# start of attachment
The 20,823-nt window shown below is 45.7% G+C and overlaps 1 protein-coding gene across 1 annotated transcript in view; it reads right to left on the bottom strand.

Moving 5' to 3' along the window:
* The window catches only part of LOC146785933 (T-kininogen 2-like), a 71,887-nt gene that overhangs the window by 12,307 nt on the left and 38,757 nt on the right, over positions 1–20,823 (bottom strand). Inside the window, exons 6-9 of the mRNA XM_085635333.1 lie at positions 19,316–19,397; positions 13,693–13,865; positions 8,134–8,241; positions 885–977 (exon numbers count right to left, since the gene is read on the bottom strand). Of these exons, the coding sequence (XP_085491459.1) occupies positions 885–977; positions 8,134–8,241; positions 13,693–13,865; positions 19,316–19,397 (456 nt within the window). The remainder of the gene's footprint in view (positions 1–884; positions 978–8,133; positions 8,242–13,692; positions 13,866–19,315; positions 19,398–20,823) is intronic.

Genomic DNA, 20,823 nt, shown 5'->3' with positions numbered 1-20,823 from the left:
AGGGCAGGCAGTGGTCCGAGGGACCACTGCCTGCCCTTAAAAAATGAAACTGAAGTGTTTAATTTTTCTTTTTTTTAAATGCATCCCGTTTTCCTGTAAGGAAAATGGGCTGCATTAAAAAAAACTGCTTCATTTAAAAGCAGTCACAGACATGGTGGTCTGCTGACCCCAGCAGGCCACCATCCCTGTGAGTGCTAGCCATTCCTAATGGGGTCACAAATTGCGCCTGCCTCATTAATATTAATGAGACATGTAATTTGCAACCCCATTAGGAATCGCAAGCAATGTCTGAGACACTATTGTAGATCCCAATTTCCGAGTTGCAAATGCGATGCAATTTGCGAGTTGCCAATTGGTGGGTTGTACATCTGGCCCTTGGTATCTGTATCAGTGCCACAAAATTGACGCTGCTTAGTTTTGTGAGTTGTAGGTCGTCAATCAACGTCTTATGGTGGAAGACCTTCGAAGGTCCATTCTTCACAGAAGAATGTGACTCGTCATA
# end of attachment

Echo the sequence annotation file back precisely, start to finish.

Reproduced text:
The 20,823-nt window shown below is 45.7% G+C and overlaps 1 protein-coding gene across 1 annotated transcript in view; it reads right to left on the bottom strand.

Moving 5' to 3' along the window:
* The window catches only part of LOC146785933 (T-kininogen 2-like), a 71,887-nt gene that overhangs the window by 12,307 nt on the left and 38,757 nt on the right, over positions 1–20,823 (bottom strand). Inside the window, exons 6-9 of the mRNA XM_085635333.1 lie at positions 19,316–19,397; positions 13,693–13,865; positions 8,134–8,241; positions 885–977 (exon numbers count right to left, since the gene is read on the bottom strand). Of these exons, the coding sequence (XP_085491459.1) occupies positions 885–977; positions 8,134–8,241; positions 13,693–13,865; positions 19,316–19,397 (456 nt within the window). The remainder of the gene's footprint in view (positions 1–884; positions 978–8,133; positions 8,242–13,692; positions 13,866–19,315; positions 19,398–20,823) is intronic.

Genomic DNA, 20,823 nt, shown 5'->3' with positions numbered 1-20,823 from the left:
AGGGCAGGCAGTGGTCCGAGGGACCACTGCCTGCCCTTAAAAAATGAAACTGAAGTGTTTAATTTTTCTTTTTTTTAAATGCATCCCGTTTTCCTGTAAGGAAAATGGGCTGCATTAAAAAAAACTGCTTCATTTAAAAGCAGTCACAGACATGGTGGTCTGCTGACCCCAGCAGGCCACCATCCCTGTGAGTGCTAGCCATTCCTAATGGGGTCACAAATTGCGCCTGCCTCATTAATATTAATGAGACATGTAATTTGCAACCCCATTAGGAATCGCAAGCAATGTCTGAGACACTATTGTAGATCCCAATTTCCGAGTTGCAAATGCGATGCAATTTGCGAGTTGCCAATTGGTGGGTTGTACATCTGGCCCTTGGTATCTGTATCAGTGCCACAAAATTGACGCTGCTTAGTTTTGTGAGTTGTAGGTCGTCAATCAACGTCTTATGGTGGAAGACCTTCGAAGGTCCATTCTTCACAGAAGAATGTGACTCGTCATA